We just finished reading this book together – The Story of Rolf and the Viking Bow by Allen French (published by Bethlehem Books). At the completion of each evenings portion of reading the boys would bemoan the fact that I was stopping. One evening as I put the book down the six year old cried; “Mommy, it’s like you are giving us yummy ice cream and snatching it away half way through – you MUST finish!”
I picked up this living history book at a yard sale a while ago and have kept it on my shelf of “books I should read to the boys.” A few weeks ago we were ready for a new read aloud and I picked this one up – I knew it took place during our current history study period (Middle Ages) and I knew it was an Icelandic saga, rich in history. But that was all I knew of the book when I started reading it. I didn’t even read the back cover to find out the story line.
About 1/4 of the way through the book I was fairly certain I knew the story line. I realized I hadn’t read the back cover and was shocked to discover what events were unfolding on the back … I hadn’t seen the tragic events unfolding as they were laid out there. I think I shall try reading more books without reading the back cover.
Without divulging the story line (as I highly recommend just reading the story without knowing what is to come) I will say that this book reveals a depth of character in Rolf that is to be admired. A boy forced into the role of a man who rises to the occasion and hardships that are put upon his shoulders without complaint. I appreciate books that develop characters that exemplify good role models and their counterpart of what you don’t want to be – and this book excellently portrays the depths of both. It is a wonderful book to capture the imagination of boys, and I plan on revisiting it when they hit middle school for a personal reading assignment.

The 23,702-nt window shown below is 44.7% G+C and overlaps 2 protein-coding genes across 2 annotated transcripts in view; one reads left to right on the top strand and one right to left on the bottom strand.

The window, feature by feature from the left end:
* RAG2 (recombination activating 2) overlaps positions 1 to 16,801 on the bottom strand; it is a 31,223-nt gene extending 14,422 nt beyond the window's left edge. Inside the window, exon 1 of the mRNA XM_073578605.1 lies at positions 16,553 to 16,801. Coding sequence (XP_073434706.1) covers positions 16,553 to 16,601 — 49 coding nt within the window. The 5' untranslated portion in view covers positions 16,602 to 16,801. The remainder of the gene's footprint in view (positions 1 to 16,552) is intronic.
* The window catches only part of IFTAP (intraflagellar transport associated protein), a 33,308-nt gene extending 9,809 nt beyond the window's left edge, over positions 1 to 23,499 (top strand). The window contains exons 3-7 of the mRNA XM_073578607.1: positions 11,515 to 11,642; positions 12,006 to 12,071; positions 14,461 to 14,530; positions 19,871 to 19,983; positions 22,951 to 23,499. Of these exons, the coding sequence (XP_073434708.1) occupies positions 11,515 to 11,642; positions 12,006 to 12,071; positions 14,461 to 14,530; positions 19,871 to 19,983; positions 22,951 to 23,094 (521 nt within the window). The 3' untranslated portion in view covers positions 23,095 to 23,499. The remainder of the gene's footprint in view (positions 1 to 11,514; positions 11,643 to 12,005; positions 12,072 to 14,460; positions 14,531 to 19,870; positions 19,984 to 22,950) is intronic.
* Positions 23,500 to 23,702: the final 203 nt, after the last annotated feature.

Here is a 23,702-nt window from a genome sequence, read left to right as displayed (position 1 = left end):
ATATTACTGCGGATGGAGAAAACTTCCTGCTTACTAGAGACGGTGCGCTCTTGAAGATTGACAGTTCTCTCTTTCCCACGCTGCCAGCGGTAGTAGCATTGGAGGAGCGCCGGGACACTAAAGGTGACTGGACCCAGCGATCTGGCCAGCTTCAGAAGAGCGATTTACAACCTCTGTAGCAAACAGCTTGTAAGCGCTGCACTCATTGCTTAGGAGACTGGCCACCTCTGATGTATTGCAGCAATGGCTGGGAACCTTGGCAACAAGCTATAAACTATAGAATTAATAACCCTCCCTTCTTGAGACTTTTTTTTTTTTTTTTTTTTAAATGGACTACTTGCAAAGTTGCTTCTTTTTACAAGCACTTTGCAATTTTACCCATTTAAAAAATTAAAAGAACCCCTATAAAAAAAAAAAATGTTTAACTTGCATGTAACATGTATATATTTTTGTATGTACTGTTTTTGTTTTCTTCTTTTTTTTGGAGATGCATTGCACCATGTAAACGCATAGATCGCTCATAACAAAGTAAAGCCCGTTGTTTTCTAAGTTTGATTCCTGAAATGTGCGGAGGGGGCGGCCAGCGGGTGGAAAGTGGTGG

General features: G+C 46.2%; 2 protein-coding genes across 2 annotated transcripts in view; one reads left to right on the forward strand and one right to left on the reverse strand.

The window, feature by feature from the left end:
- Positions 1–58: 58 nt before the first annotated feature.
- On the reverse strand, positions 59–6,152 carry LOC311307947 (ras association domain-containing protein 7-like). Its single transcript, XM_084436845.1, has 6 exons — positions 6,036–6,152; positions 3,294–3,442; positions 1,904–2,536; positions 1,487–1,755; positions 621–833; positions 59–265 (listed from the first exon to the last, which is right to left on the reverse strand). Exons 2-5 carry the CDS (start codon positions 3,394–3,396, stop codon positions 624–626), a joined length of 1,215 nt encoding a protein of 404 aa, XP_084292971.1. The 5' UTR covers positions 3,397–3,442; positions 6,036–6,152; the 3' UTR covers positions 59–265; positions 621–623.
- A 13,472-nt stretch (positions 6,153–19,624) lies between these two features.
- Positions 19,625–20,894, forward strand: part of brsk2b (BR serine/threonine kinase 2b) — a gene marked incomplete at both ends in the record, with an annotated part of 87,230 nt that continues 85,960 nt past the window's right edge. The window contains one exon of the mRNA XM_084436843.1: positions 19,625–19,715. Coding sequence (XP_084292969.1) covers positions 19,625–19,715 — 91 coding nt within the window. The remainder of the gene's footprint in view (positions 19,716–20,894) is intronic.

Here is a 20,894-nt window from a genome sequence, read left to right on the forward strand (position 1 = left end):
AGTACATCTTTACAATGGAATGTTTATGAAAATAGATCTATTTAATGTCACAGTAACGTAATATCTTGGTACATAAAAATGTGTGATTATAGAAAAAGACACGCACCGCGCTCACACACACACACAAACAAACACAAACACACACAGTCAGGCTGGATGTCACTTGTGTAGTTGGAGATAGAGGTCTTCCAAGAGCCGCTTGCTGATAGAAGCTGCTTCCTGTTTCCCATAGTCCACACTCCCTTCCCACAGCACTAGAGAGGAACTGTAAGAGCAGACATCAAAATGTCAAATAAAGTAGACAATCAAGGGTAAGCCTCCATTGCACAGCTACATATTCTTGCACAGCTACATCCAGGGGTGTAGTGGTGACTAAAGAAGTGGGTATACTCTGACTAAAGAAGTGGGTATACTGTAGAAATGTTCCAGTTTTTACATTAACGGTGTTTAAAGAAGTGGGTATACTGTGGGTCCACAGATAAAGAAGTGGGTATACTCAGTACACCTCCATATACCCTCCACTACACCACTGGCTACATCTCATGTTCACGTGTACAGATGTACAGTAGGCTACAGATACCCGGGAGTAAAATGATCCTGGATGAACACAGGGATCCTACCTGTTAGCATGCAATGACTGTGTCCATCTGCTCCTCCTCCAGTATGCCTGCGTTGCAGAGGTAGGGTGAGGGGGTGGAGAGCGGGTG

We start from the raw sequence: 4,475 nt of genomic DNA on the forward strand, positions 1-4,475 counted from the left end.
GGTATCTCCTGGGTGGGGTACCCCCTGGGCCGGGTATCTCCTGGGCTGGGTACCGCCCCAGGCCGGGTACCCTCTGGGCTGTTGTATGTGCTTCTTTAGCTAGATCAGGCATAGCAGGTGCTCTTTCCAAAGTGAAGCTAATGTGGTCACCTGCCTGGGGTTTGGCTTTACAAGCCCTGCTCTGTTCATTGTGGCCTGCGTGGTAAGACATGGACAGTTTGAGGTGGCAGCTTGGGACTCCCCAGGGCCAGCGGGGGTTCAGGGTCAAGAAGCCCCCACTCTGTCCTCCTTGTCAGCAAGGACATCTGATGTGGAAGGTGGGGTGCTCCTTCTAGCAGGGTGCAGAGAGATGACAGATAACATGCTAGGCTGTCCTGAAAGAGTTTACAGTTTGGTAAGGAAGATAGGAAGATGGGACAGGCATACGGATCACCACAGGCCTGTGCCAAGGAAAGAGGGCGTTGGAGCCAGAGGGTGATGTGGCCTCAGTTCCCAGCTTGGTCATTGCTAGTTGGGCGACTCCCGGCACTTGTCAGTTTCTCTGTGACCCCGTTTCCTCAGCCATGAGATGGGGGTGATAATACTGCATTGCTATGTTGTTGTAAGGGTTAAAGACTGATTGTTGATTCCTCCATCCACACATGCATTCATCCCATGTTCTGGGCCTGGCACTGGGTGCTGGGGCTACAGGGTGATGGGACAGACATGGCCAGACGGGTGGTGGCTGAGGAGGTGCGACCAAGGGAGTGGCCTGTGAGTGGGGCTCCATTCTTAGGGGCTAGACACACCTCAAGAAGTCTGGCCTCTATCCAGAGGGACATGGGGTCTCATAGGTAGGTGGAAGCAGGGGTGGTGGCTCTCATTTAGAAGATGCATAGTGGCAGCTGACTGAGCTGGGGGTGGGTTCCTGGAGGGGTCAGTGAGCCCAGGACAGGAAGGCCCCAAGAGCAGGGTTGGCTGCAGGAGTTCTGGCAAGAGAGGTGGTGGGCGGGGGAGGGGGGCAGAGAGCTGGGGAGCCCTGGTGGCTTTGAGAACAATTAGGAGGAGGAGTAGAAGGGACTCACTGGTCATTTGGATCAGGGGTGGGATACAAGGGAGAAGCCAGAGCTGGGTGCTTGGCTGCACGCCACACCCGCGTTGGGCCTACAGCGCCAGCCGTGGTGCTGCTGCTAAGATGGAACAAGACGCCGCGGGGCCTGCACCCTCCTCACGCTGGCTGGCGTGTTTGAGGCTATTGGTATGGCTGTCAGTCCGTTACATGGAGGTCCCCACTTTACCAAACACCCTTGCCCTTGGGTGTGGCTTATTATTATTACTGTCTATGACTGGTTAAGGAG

Allen French is an excellent story teller and has a wonderful way of drawing you in to his story – the characters become friends, and the highs and lows of the them are felt by the reader(s).
The book was a bit of a challenge to read out loud given the “thees” and “thous” and “quoth” expressions sprinkled generously throughout – there were many times where I changed the wording slightly to make it flow more naturally and for the sake of clarity for my 6 and 8 year old audience. There is not much worse than being mid sentence and having a child interrupting to know what something means. (So maybe there is a lot worse … but it totally messes with my read aloud flow and I try to scan ahead and reword things to minimize interruptions!)
As with most stories I read them, I stopped reading every few paragraphs to have them tell me what they understood was happening in the story – this process of narration is painless and keeps them tuned in to the story, as no part of it is missed with the constant repetition of story line. I have found this part of the Charlotte Mason education style to be most useful in keeping young minds attentive to the happenings in a read aloud story.Related Posts: